These steps give rise to two points of criticism. First, the focus is not primarily to clean Ganga but it is incidental to provide clean drinking water and sanitation. This implies that the mission for Clean Ganga will be implemented only to a limited extent. Second, though there is a surplus available in the CAMPA fund, it has failed to fulfil the purpose for which it was established ,i.e., afforestation of non-forest land. Diverting those funds to the remote purpose of providing clean drinking water, which does not prima facie promote environment protection, is a hurdle to CAMPA and at the same time, speaks a lot about the attitude of the government towards environment. Despite resorting to CAMPA, government can consider other innovative methods of raising funds like micro-financing, crowd funding and concessional loans.
Swachh Bharat Mission (SBM)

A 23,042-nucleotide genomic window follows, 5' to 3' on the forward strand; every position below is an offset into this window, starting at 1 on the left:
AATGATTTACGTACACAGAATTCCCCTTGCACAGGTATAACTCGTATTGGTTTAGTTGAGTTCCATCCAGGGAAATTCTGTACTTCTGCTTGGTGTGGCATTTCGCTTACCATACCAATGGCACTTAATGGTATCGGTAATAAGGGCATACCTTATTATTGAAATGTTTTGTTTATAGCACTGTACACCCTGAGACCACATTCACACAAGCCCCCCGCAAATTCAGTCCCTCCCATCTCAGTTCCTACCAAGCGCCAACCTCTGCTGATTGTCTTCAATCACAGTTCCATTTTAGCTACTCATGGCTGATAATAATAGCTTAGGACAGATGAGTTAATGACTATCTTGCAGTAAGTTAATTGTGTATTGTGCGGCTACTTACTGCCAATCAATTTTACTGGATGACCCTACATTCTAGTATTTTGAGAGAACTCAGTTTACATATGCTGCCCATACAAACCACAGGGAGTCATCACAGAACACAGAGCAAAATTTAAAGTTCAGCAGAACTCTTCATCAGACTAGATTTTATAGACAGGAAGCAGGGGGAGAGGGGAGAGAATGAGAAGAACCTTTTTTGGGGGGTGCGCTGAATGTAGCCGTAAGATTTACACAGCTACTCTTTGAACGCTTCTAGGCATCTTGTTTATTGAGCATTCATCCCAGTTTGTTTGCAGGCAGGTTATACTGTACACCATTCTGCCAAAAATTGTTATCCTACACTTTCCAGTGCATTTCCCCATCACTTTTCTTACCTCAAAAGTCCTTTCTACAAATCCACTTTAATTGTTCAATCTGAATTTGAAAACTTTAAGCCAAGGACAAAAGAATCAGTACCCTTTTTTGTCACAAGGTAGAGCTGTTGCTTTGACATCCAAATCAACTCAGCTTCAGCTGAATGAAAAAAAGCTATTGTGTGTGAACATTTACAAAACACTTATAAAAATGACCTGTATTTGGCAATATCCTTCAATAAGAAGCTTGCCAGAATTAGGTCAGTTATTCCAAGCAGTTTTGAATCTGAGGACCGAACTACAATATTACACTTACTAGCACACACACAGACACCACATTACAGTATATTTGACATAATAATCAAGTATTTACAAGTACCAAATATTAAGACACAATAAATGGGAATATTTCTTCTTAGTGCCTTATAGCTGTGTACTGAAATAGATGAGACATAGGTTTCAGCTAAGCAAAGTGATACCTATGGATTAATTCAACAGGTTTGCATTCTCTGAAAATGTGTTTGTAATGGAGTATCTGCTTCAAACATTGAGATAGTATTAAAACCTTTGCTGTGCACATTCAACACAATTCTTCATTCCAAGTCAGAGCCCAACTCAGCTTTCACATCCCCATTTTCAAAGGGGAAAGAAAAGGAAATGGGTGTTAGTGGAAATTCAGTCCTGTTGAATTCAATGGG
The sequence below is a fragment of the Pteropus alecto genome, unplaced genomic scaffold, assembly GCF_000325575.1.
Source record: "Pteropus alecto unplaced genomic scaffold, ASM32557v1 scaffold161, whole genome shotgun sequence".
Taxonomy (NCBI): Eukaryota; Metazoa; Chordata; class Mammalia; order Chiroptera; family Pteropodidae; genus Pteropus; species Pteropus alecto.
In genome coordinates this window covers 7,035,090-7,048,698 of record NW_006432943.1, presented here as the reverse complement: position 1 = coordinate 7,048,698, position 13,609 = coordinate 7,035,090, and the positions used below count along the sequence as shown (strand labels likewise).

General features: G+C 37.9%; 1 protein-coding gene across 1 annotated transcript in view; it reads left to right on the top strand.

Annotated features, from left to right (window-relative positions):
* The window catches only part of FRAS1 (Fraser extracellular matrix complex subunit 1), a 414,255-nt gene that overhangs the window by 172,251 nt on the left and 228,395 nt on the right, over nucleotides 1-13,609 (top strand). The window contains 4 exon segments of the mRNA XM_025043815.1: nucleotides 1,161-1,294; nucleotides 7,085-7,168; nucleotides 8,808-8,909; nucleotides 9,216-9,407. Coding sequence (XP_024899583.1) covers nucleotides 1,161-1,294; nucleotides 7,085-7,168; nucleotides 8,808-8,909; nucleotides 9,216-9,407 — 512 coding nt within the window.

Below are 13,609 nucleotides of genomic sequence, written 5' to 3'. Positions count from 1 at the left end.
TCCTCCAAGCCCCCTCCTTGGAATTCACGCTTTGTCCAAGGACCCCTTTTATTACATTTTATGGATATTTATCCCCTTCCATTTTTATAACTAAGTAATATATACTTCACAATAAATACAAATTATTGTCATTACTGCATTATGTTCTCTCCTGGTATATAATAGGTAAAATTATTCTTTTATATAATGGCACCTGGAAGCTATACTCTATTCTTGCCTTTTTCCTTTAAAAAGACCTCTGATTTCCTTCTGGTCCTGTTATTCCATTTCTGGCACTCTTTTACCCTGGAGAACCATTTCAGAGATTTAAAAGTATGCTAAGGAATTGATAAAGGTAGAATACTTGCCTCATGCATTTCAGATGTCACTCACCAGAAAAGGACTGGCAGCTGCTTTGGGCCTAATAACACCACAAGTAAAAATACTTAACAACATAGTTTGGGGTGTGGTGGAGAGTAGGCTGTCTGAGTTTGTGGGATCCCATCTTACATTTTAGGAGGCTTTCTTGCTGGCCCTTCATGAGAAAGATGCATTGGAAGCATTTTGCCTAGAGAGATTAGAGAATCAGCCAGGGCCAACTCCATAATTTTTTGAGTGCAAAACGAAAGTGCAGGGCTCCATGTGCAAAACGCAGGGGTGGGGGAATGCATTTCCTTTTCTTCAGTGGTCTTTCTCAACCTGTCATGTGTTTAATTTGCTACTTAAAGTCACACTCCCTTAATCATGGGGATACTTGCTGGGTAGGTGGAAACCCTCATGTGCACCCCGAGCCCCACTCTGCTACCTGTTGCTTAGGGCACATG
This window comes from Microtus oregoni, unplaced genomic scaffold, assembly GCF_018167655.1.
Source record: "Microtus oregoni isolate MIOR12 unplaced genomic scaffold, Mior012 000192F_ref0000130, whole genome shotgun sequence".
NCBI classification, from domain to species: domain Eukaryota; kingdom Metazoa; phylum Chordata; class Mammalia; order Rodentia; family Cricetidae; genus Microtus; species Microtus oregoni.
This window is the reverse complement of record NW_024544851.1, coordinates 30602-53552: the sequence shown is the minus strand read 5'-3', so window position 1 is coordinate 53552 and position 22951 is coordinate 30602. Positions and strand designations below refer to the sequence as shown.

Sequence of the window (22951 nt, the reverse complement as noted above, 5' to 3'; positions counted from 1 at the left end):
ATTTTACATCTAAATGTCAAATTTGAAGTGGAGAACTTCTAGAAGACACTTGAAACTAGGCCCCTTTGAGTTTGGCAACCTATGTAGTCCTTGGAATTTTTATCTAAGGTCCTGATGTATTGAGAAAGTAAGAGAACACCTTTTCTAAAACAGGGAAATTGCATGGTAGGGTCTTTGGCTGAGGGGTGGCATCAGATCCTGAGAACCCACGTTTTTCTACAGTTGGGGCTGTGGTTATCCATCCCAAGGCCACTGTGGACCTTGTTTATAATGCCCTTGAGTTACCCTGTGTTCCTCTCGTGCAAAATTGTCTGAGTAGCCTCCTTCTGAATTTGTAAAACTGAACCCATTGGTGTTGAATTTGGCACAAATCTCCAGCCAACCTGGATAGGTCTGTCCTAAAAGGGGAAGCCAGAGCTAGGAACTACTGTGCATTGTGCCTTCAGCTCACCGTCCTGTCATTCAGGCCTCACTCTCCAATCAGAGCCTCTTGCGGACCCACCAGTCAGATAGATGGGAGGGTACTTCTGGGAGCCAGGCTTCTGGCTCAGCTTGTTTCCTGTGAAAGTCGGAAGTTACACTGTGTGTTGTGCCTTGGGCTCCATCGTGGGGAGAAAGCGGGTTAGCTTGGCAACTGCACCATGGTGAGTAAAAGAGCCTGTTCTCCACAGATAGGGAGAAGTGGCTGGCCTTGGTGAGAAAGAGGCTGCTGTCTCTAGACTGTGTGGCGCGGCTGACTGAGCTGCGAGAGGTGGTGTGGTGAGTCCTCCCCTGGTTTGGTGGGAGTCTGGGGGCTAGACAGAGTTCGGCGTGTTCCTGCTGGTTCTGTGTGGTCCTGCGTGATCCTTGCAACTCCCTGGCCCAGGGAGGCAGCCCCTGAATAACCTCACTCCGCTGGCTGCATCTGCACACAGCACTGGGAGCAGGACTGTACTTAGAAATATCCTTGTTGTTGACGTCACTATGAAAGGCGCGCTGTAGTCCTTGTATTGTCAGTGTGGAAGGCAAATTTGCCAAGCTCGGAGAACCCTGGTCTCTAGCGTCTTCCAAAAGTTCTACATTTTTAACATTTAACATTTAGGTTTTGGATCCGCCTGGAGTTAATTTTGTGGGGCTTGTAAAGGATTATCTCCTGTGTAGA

SBM, started in 2014, has achieved a major feat as per the figures, which says that 9.6 crore toilets have been constructed and 5.6 lakh villages and more than 95% cities have become Open Defecation Free. It was reported that India will become Open Defecation Free by 2nd of October 2019. Also, there are one crore downloads of Swachhata App and 45,000 public toilets were uploaded on Google maps. According to Word Bank, lack of sanitation had an impact of 6.4% of GDP in 2006. UNICEF and Ministry of Drinking Water and Sanitation in their study showed that SBM has helped to prevent contamination of water, soil and food. The Economic Survey 2018-19 suggested that there is a need for 100% disposal of solid and liquid waste for which, scientific techniques could be developed. Following this, the present budget highlighted the need of converting waste into energy, thereby expanding SBM to include ‘sustainable solid waste management’.